Wed 09 Aug 2023

Managing conflicting beliefs in the workplace

Employer's reasonable steps defence failed in face of allegation of harassment on grounds of religion and belief.  

Since 2019 there have been a steady stream of employment tribunal rulings that have considered whether gender critical beliefs count as "philosophical beliefs" worthy of protection under the Equality Act 2010 ("the Act").

Gender critical beliefs, which some equate to transphobic beliefs, include the belief that sex is biological and immutable, and that people cannot change their sex, sex being distinct from gender identity. A number of high profile rulings including Forstater v CGD Europe and others and Mackereth v Department for Work and Pensions have clearly established that gender critical views are protected under the Act.

In Fahmy v Arts Council England, the case arose following a decision by the Council to withdraw a grant that had been made to the LGB Alliance. This was later discussed at a Teams meeting, attended by over 400 people, where the Tribunal found that the claimant's line manager had expressed the opinion that LGB Alliance had 'a history of anti-trans views'. The claimant challenged that position and sought confirmation of the protection the Council gave to those with gender-critical beliefs. Subsequently one of the claimant's colleagues created a petition that was sent to all staff seeking support for a grievance relating to the original grant to the LGB Alliance. This included a spreadsheet where staff could add comments. Some of the comments clearly referred to the claimant and the position she had taken during the Teams meeting, likening her beliefs to bigotry and cancer, and as being "anti-trans, transphobic and offensive". The claimant then raised a complaint under the Council's Dignity at Work policy which was partially upheld. The claimant then made a successful claim to an employment tribunal for harassment, although her victimisation claim was dismissed.

There are a number of things to note from this case. The first is that there was never any argument about whether or not the claimant's beliefs would be protected under the Act. Prior case law, including the cases mentioned above, has established that gender critical views are worthy of protection, and the parties to the case agreed that in advance of the case being heard.  Employers should now be aware that these views are protected, even if they do not align with their own beliefs.

Secondly, it is possible for an employer to use the "all reasonable steps defence" to avoid liability for their employees' acts of discrimination, harassment or victimisation.  Any such act done in the course of an employee's employment must, under section 109 of the Equality Act 2010, also be treated as being done by the employer, unless the employer can show it has taken all reasonable steps to prevent the act from happening.  The Council had attempted to rely on this defence but was unsuccessful.  The Tribunal took into account all of the circumstances, including that the Council had taken disciplinary action against a number of employees who had made comments on the petition.  However, the organisation's Dignity at Work policy's definition of harassment did not reference "belief", and although the claimant had raised the issue of training in respect of the different positions held on trans-activist and gender critical beliefs in January 2020, the training had not been provided.  In light of these failings the tribunal was not satisfied that the Council had taken all reasonable steps to prevent the harassment.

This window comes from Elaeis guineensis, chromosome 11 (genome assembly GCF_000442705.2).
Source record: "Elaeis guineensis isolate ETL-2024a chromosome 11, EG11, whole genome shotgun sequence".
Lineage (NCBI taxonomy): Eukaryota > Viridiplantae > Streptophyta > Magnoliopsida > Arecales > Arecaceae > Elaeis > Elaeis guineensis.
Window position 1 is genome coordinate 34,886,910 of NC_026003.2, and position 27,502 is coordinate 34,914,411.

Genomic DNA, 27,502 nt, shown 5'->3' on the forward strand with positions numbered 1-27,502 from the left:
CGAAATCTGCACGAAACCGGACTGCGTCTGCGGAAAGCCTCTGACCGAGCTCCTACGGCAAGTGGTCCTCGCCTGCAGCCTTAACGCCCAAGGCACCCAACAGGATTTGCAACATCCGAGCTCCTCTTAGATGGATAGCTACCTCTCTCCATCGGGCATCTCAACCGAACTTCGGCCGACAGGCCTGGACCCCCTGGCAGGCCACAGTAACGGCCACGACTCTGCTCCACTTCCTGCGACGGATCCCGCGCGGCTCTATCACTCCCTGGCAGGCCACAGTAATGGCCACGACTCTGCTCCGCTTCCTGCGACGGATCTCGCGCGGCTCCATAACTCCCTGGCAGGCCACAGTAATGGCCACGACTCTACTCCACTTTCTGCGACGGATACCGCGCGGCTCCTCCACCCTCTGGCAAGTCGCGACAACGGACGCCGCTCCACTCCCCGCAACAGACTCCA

Thirdly, the employment tribunal considered that by expressing his own views in the Teams meeting, the manager had empowered some of the employees to launch the petition and then make the comments that amounted to harassment.  While employees are of course entitled to hold their own views, where a member of management is doing so there is always a risk that employees may interpret that as reflecting the views of the business as a whole.  It is important that all employees are aware of when and how it is appropriate to express their views.

Given the sensitive and often polarising nature of this issue, it is one that employers find difficult to manage in the workplace.  The policy in this case was due to be reviewed 3 years after its introduction - that is a long time in employment law where issues, particularly those relating to discrimination, can routinely make the mainstream news leaving little excuse for being unaware of when updates may be required.  It is also of particular importance that appropriate and up to date training is given to all staff, as this should enable them to regulate their own behaviours when it comes to identifying when and how it is appropriate to express privately held views.

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